Nothing hints at the story of a watch more than its imperfections. A thick scratch across the crystal. Could that have been a motorbike accident? A near miss with a switchblade? A ding in the otherwise smooth shoulder of the lugs. Something mundane like an errant car door, or seatbelt buckle on a plane? A particular burnishing to a deployant, suggesting an activity performed daily by the wearer, such as aluminium MacBook Pro scratches in the case of all my watches.
No watch imperfections have moved me quite like the ones on this watch that Omega Museum Director Mr Petros Protopapas entrusted to my gloved hand in this extraordinary experience we captured on film.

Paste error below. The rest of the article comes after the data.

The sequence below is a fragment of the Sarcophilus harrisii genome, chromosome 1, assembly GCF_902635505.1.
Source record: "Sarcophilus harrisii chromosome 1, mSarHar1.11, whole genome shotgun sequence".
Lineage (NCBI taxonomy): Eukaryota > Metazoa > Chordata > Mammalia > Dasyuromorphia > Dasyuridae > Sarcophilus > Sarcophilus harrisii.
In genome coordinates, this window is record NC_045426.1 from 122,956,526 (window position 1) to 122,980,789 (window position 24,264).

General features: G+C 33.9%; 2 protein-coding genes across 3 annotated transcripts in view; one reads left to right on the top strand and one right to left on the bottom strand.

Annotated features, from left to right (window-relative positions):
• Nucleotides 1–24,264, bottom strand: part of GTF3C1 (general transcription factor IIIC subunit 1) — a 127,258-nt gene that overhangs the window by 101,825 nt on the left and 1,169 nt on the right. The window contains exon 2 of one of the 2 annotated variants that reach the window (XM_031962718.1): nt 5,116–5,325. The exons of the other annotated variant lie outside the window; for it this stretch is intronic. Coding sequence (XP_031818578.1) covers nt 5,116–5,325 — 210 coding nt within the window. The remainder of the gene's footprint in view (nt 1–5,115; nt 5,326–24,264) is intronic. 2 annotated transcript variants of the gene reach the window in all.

In it, I ask to do exactly that. It’s rather greedy to listen back to. What watch in the museum would I like to see? “Not a watch that was near the moon, or that orbited the moon … one that walked ON the moon.” The watch he handed me? A NASA-issued Omega Speedmaster ref. ST105.003 that belonged to Eugene ‘Gene’ Cernan, the last man to walk on the moon as the Commander of Apollo 17 in December 1972. I have stolen enough thunder here. I hope you enjoy this longer exploration of a moment in time, and a hell of a crack in a Hesalite crystal that I will never forget.